Rodino became the Judiciary Committee chairman in 1973, just before the beginning of its impeachment hearings into an abuse-of-power and cover-up scandal stemming from the 1972 burglary at the Watergate Hotel in Washington.
The committee's inquiry was the first impeachment investigation of a president in more than 100 years. The panel approved three articles of impeachment shortly before Nixon stepped down in disgrace in August 1974.
Rodino also helped steer civil rights and voting rights legislation to passage in the House and was instrumental in making civil rights leader Martin Luther King's birthday a national holiday, according to a Seton Hall biography.
Rodino is survived by his wife, Joy, two children, three grandchildren and three great-grandchildren. His first wife, Maryann, predeceased him. A funeral service is tentatively scheduled for May 16 at St. Lucy's Church in Newark.
Former US Representative Peter W. Rodino Jr., a little-noticed Democratic congressman until he led the House impeachment investigation of President Nixon, has died. He was 96.
The raspy-voiced son of an Italian immigrant, Mr. Rodino died yesterday of congestive heart failure in his West Orange home, said Christine Bland, a spokeswoman for Seton Hall University Law School, where Mr. Rodino was a professor.
Mr. Rodino spent 10 years working his way through law school at night and, after one unsuccessful try, won election to Congress in 1948. He was reelected 19 times.
Born and raised in Newark, he often referred to his roots in conversations. He later moved to Maplewood.
Mr. Rodino was named chairman of the House Judiciary Committee just months before the panel began its historic impeachment hearings in 1974.
For two years after the break-in at Democratic National Committee headquarters in the Watergate Hotel, political pressure had been building over allegations that Nixon had abused his presidential powers to cover up the connection between the break-in and his 1972 reelection effort. The hearings resulted in the first vote in favor of impeachment of a president of the United States in 106 years.
''If fate had been looking for one of the powerhouses of Congress, it wouldn't have picked me," Mr. Rodino told a reporter at the time.
In an interview last year, Mr. Rodino could still recall verbatim the events of the time surrounding Nixon's resignation. He said he wanted to share his memories with others, especially young people, so the lessons learned from Watergate would never be forgotten.
''People today just don't know what happened, and they should," he said.
Mr. Rodino would often say that his national claim to fame prior to the Watergate hearings was sponsoring the bill that made Columbus Day a Monday holiday.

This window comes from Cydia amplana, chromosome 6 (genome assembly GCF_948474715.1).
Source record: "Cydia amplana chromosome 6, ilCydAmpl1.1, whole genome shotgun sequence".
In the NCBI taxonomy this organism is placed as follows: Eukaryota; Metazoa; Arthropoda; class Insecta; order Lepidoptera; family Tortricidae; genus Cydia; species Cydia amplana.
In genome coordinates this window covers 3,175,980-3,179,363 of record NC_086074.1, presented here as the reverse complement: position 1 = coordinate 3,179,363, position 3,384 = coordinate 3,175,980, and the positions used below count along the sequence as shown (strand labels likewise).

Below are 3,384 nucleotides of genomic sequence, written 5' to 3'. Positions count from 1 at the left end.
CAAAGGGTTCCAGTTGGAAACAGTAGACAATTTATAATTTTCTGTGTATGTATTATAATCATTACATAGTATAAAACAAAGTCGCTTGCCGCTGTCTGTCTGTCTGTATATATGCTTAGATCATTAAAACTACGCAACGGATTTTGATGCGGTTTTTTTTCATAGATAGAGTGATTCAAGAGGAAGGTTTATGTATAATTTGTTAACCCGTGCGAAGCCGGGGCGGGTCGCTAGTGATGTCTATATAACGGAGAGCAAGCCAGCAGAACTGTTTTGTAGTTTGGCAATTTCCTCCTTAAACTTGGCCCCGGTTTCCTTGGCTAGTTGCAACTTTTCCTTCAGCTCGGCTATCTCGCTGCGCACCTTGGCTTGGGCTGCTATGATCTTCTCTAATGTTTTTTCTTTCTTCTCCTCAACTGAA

He also authored the Judiciary Committee's majority reports upon which the civil rights bills of 1957, 1960, 1964, and 1968 were based. He helped secure House passage of immigration overhauls that did away with quotas in 1965 and were instrumental in the passage of the fair-housing law in 1966.
''Congressman Rodino spent his whole life fighting for people's rights," Acting Governor Richard Codey said. ''This man, throughout his long and storied career, had the occasion to take part in many of the highs and lows of our country's immediate history. He was unafraid to take on the tough battles for citizens of our country."
The raspy-voiced son of an Italian immigrant, Rodino died Saturday of congestive heart failure at his West Orange home, said Christine Bland, a spokeswoman for Seton Hall University Law School, where Rodino was a professor. He would have turned 96 next month.
Rodino spent 10 years working his way through law school at night and after one unsuccessful try, won election to Congress in 1948. He was re-elected 19 times.
Born and reared in Newark, he often referred to his "Newark, New Jersey" roots in conversations with Washington heavyweights and media interviews. He later moved to Maplewood.
Rodino was named chairman of the House Judiciary Committee just months before the panel began its historic impeachment hearings in 1974.
For two years since the break-in at the Democratic National Committee headquarters at the Watergate Hotel, political pressure had been building over charges Nixon had abused his presidential powers to cover up the connection between the break-in and his 1972 re-election effort. The hearings resulted in the first vote in favor of impeachment of a president of the United States in 106 years.
"If fate had been looking for one of the powerhouses of Congress, it wouldn't have picked me," Rodino told a reporter at the time.
In an interview with The Associated Press last year, Rodino could still recall verbatim the events of the time surrounding Nixon's resignation. He said he wanted to share his memories with others, especially young people, so the lessons learned from Watergate were never forgotten.